Dr. Elvan Böke recognised by EMBO and Fundación Banco Sabadell

By July 4, 2024CRG

Known for her research on female fertility and oocyte biology, BIST Community member Dr. Elvan Böke at the Centre for Genomic Regulation (CRG) has recently been honoured with two prestigious awards: the EMBO Gold Medal 2024 and the 19th Prize for Biomedical Research from the Fundación Banco Sabadell.

Elvan Böke, alongside Josep Oliu, President of Banco Sabadell, and Manuel Delgado, another awardee. Credit: Fundación Banco Sabadell

On the 25th of June 2024, the European Molecular Biology Organization (EMBO) awarded the EMBO Gold Medal to Dr. Böke for her outstanding contributions to life sciences in Europe. This prestigious award, which recognises researchers under 40, includes a gold medal and a bursary of 10,000 euros.

Dr. Böke, a Group Leader at the CRG, has made advances in understanding how oocytes, or immature egg cells, maintain pristine conditions over many decades in order to give rise to the next generation. The new accolades celebrate her significant contributions to the life sciences and highlight the impact of her work on understanding oocyte health and ageing.

Elvan Böke’s work has yielded groundbreaking insights into a key mechanism used by oocytes to reduce free radical damage,” said Anthony Hyman, EMBO Member and Director at the Max Planck Institute of Molecular Cell Biology and Genetics, Dresden, Germany. “She has built a unique research direction in the few years of her independence as a researcher.”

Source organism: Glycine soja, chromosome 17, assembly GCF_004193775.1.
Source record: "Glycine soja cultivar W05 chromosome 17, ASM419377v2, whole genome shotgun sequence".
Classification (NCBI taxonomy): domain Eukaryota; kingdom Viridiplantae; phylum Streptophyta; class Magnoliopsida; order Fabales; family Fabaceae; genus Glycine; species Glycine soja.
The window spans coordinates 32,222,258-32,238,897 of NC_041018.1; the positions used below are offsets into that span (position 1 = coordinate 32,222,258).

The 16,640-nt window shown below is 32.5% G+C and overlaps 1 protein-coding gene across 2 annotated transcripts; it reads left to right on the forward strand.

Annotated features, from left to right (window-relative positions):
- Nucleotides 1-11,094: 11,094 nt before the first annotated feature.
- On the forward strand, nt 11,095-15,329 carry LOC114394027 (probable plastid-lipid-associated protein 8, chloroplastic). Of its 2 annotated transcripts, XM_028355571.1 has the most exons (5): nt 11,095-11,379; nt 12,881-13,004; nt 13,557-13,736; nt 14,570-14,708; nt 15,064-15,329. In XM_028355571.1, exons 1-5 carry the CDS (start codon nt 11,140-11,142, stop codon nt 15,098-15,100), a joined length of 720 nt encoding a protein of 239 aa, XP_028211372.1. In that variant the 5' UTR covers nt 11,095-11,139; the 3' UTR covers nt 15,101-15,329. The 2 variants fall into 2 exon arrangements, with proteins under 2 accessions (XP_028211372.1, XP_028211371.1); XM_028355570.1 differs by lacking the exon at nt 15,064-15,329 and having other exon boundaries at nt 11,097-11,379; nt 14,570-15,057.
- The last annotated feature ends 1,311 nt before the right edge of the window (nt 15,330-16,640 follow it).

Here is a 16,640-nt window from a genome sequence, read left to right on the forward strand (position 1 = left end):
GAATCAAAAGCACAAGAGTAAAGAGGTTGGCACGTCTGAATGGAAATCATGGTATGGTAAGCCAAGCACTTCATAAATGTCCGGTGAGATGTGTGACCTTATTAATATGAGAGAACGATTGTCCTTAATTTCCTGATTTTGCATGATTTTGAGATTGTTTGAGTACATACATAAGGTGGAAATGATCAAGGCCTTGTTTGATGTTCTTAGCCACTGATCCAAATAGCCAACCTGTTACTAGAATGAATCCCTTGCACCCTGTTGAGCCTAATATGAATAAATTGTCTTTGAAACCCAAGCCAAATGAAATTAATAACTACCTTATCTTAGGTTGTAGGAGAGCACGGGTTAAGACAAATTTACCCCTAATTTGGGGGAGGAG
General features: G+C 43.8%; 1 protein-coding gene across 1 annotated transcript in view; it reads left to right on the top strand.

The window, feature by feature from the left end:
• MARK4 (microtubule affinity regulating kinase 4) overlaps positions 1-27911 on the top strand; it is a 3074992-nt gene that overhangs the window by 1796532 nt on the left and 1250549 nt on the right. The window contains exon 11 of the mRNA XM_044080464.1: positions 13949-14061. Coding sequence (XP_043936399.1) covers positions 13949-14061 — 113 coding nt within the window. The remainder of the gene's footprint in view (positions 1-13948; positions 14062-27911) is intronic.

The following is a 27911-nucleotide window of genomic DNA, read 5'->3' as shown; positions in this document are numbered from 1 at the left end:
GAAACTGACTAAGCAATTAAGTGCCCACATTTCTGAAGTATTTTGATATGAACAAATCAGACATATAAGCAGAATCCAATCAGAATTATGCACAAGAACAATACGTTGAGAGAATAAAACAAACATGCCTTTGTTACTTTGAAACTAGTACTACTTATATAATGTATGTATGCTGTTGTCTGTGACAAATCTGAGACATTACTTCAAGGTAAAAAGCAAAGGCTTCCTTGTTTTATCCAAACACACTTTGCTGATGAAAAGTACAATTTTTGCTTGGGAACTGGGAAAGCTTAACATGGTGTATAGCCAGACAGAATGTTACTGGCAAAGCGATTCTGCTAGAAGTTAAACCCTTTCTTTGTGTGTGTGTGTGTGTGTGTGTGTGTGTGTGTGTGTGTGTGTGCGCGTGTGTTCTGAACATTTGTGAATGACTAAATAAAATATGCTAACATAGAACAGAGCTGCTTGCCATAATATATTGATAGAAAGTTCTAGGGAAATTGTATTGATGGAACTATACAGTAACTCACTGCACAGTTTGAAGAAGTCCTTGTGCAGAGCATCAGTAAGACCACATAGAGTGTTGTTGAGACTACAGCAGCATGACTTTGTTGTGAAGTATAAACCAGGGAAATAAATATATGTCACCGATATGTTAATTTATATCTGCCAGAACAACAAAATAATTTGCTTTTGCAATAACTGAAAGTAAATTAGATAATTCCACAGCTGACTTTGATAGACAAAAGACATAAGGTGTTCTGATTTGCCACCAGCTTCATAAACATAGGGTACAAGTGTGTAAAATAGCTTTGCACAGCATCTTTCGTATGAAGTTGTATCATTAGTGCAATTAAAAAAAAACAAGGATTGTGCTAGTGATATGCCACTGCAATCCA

Marie-Hélène Verlhac, EMBO Member and Director of the Center for Interdisciplinary Research in Biology (CIRB), Paris, added, “Elvan Böke has a very original approach to an extensively studied model system, the mammalian oocytes, and she has brought a fresh eye, asking novel and important biological questions.”

In addition to the EMBO Gold Medal, Dr. Böke has also been awarded the 19th Prize for Biomedical Research by the Fundación Banco Sabadell. This prize acknowledges her significant discoveries regarding oocyte aging and their potential impact on fertility and reproduction.

The prize, which also highlights the work of young researchers, was presented by Josep Oliu, President of both Banco Sabadell and its Foundation. “These prizes are a testament to the exceptional work of our scientists and provide them with the visibility they deserve,” he said.

Receiving both prizes highlights the critical importance of Dr. Böke’s research on female fertility. “More than 25% of female fertility problems are unexplained, indicating a significant gap in our understanding of female reproduction. Our group strives to help fill that gap through our research,” she said.

She adds that, “Our work being recognised is profoundly validating and encourages us to continue our pursuit of knowledge in this field. It signifies that our work is not only advancing scientific understanding but also has the potential to impact our society.”

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